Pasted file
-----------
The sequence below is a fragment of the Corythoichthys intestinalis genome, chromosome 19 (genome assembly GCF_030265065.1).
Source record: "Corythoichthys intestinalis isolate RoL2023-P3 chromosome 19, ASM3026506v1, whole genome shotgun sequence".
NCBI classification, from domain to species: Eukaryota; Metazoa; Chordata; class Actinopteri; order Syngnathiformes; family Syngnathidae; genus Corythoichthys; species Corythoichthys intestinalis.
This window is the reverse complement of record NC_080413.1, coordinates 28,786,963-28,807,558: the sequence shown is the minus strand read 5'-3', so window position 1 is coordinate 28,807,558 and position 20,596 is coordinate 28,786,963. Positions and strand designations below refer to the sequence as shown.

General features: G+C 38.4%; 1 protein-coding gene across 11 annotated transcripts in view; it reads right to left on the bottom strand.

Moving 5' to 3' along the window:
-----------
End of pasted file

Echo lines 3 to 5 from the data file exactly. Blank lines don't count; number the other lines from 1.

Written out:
NCBI classification, from domain to species: Eukaryota; Metazoa; Chordata; class Actinopteri; order Syngnathiformes; family Syngnathidae; genus Corythoichthys; species Corythoichthys intestinalis.
This window is the reverse complement of record NC_080413.1, coordinates 28,786,963-28,807,558: the sequence shown is the minus strand read 5'-3', so window position 1 is coordinate 28,807,558 and position 20,596 is coordinate 28,786,963. Positions and strand designations below refer to the sequence as shown.

General features: G+C 38.4%; 1 protein-coding gene across 11 annotated transcripts in view; it reads right to left on the bottom strand.